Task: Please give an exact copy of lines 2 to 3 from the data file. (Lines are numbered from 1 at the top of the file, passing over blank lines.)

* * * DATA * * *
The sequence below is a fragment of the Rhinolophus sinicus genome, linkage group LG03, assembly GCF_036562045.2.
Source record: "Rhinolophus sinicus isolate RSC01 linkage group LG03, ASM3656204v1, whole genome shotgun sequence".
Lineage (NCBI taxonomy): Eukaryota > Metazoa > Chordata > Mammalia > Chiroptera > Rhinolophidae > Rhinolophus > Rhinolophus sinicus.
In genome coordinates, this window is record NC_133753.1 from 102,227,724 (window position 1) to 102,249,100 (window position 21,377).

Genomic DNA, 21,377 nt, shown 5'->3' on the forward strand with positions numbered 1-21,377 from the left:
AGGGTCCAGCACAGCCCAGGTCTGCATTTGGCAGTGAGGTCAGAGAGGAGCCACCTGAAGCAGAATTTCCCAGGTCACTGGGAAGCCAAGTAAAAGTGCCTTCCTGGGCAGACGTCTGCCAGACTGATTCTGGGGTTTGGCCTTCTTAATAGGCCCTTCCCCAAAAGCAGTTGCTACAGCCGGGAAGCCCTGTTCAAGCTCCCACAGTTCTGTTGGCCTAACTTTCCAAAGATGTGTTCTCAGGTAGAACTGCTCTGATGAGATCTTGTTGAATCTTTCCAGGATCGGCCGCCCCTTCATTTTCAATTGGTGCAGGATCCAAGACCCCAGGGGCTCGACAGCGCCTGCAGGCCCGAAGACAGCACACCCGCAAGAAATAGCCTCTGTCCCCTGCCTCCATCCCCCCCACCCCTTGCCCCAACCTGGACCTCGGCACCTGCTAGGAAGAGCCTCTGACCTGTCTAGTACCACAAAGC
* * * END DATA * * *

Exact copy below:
Source record: "Rhinolophus sinicus isolate RSC01 linkage group LG03, ASM3656204v1, whole genome shotgun sequence".
Lineage (NCBI taxonomy): Eukaryota > Metazoa > Chordata > Mammalia > Chiroptera > Rhinolophidae > Rhinolophus > Rhinolophus sinicus.